So I made a book store trip to see what’s available. It was a nice surprise to find a display of reprints of old favorites—lots of Newbury Award books that have stood the test of time.
Because a friend, Noa Nimrodi, has written a picture book titled BIRDS CAN FLY, AND SO CAN I: A Giraffe Soars from Dream to Reality (Grassroots Publishing Group, 2011), my eye was drawn to another picture book starring a giraffe.
GIRAFFES CAN’T DANCE, written by Giles Andreae, illustrated by Guy Parker-Rees, and published by Orchard Books in 2001, reveals Gerald’s problem on the cover. The other animals tango, waltz, and cha-cha with rhythm and pizzaz . . . in rhyme. A wise cricket tells Gerald that he has to find the right music for him and then he will be able to dance.
All the elements in this book swirl into a concoction for primary children. Remember
dancing on your dad’s feet or trying to find a way to transform your tennis shoes into something you could use for tap dancing? The rollicking language in GIRAFFES CAN’T DANCE engages very young children also. In 2012, Scholastic, Cartwheel Books printed it as a baby board book.
The illustrations for a picture book on a more mature theme also caught my eye. THE LIBRARIAN OF BASRA, written and illustrated by Jeanette Winter, published by HMH Books for Young Readers in 2005, is the true story of Alia Mohammed Baker, the librarian who moved the books out of the library before the library burned down in the war. She first moved them to a restaurant and then stored the 30,000 volumes in her home and the homes of friends to await the return of peace to Iraq.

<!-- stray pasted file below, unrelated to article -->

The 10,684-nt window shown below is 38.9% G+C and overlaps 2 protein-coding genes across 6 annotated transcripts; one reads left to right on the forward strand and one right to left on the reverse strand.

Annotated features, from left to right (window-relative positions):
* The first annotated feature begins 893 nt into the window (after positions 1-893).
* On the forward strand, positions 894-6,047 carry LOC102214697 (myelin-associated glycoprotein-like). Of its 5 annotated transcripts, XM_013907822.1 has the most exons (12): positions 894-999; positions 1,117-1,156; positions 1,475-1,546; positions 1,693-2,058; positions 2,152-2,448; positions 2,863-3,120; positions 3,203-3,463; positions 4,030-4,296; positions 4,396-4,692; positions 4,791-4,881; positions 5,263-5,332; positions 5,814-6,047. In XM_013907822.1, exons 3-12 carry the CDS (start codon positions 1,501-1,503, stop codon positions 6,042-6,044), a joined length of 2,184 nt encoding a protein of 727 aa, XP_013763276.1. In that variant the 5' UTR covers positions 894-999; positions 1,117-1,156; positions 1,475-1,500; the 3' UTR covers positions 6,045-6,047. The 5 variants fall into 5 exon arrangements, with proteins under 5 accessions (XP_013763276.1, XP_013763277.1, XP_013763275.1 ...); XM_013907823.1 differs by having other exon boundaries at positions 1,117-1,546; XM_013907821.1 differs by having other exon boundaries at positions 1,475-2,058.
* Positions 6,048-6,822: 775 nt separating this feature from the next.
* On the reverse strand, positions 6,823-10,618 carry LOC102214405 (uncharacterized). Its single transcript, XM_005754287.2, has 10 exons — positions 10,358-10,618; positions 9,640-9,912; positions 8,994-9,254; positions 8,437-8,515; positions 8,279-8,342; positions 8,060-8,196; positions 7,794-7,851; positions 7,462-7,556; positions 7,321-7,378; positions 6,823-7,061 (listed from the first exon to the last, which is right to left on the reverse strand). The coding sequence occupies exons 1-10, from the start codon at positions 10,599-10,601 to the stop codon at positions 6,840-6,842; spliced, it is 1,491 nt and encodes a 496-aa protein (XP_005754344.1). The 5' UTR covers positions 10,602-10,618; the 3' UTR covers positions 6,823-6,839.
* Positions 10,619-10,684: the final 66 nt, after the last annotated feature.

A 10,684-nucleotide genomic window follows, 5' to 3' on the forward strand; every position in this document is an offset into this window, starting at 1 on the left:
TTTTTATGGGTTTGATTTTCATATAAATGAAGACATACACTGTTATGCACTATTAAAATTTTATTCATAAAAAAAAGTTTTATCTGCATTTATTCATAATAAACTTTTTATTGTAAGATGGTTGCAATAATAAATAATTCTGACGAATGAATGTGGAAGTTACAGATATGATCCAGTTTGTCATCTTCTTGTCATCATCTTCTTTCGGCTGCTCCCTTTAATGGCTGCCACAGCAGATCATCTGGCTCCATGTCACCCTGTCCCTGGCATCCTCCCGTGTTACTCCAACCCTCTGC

It’s an inspiring story of quiet courage and a reminder of how much value the written words hold. This small book begins with a quote from Alia Mohammed Baker, “In the Koran, the first thing God said to Mohammed was “Read.””
Something old and something new for older readers: I pulled out Cynthia Voight’s SEVENTEEN AGAINST THE DEALER, published by Ballantine Books 1989, from my stash of books to reread. Apparently I’m starting at the end of the seven books in the Tillerman Cycle.
The Tillermans are a family of four children held together by Dicey, the oldest, after their mother abandons them . Dicey is thirteen years old in HOMECOMING, the first book in the series. DICEY’S SONG won the Newbery Award and others have been honor books .In SEVENTEEN AGAINST THE DEALER, Dicey is 21 years old and dreams of building a boat.
Dicey knows how to work hard. She is honest, responsible, and driven to get her business going. Although she is practical, she has painful lessons to learn about the grown-up world. And her concentration on pursuing her dream almost causes her to lose what is more important to her.
This almost twenty-five year old story moves at a pace that feels slow today. I wasn’t sure I was going to finish the book. But it pulled me in as I recognized some of Dicey’s battles as my own.
If you’ve ever watched a survivor show and felt skeptical about just how much danger, discomfort, disorientation, and disgusting dietary dishes the wilderness expert actually faces, you will most likely enjoy this light read and it’s mostly appealing characters, including an alligator named Alice.
Jane Yolen has long been one of my favorite authors. She defies categorization since she writes in so many genres. But when I saw that she’s written a graphic novel, I stopped in my tracks. I don’t usually read graphic novels, but, hey, this is Jane Yolen we’re talking about. So I bought CURSES! FOILED AGAIN. I’ve barely started it, but already her masterful use of language has grabbed me and I will be able to tell you more in a few days. At this point, I’ll just say it has the most memorable table of contents I’ve ever seen.